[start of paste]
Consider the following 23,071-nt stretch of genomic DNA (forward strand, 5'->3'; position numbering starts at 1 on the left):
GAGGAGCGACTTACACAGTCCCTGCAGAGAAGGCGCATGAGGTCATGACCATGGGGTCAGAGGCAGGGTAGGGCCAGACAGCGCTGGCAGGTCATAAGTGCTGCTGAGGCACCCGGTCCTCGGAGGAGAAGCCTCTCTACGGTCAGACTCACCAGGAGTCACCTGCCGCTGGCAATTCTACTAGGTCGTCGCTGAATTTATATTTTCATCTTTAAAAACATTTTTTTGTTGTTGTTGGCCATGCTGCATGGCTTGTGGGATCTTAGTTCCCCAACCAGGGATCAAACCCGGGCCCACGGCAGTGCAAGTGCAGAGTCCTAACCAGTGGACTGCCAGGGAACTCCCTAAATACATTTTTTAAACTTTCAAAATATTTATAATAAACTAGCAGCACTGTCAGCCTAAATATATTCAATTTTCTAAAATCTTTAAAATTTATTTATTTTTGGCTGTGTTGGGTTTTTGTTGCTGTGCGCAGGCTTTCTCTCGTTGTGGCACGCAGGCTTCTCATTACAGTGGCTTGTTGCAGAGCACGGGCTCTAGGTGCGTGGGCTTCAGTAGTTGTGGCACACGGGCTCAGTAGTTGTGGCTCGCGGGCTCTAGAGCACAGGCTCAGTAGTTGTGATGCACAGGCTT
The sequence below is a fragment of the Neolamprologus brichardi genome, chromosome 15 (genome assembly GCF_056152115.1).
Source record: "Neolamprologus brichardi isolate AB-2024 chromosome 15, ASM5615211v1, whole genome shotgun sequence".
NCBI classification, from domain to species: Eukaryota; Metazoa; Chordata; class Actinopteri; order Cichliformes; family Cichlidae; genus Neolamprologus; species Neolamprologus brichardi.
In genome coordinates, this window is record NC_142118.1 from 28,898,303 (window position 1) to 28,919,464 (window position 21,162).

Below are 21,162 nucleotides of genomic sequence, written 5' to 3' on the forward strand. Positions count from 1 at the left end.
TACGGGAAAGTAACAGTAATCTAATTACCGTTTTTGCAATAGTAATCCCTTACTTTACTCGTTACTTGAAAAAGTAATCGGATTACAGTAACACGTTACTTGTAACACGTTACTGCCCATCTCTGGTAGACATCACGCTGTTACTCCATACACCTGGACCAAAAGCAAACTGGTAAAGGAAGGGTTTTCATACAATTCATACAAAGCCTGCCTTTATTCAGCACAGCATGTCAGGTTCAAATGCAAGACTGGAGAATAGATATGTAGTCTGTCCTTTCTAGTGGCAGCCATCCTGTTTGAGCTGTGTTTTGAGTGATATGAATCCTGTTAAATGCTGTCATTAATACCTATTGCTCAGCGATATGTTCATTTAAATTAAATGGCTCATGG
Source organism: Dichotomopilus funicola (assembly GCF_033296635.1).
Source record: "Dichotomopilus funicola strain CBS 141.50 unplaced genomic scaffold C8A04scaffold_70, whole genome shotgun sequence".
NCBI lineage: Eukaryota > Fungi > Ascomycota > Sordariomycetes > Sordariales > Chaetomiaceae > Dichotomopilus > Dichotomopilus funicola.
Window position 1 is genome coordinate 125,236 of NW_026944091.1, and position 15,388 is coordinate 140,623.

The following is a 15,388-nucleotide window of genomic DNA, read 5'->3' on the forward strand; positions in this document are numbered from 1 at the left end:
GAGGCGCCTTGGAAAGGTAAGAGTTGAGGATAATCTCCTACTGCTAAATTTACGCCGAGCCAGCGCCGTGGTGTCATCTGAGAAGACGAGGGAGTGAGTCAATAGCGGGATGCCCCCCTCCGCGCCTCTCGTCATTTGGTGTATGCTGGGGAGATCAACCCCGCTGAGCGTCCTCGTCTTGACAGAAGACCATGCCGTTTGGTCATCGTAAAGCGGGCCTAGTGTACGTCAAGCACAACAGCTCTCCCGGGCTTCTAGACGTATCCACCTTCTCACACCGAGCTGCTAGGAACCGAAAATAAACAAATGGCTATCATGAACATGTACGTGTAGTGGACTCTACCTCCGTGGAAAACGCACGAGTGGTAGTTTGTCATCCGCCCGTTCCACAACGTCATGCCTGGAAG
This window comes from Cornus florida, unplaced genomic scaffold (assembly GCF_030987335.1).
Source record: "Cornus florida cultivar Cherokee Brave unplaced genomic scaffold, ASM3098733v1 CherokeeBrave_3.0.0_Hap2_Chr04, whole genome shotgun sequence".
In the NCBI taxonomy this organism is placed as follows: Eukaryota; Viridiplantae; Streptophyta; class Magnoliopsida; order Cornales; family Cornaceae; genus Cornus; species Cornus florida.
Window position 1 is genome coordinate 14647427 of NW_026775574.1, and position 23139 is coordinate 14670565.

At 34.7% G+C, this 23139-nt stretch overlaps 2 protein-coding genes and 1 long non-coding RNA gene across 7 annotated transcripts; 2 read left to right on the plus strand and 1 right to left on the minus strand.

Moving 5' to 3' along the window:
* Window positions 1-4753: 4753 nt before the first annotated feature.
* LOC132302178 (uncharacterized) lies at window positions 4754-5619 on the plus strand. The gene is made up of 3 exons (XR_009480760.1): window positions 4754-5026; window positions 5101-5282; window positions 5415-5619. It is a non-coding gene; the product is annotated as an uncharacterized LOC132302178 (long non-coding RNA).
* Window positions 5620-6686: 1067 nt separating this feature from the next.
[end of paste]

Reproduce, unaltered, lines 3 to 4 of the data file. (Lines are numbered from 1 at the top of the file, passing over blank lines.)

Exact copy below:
The sequence below is a fragment of the Neolamprologus brichardi genome, chromosome 15 (genome assembly GCF_056152115.1).
Source record: "Neolamprologus brichardi isolate AB-2024 chromosome 15, ASM5615211v1, whole genome shotgun sequence".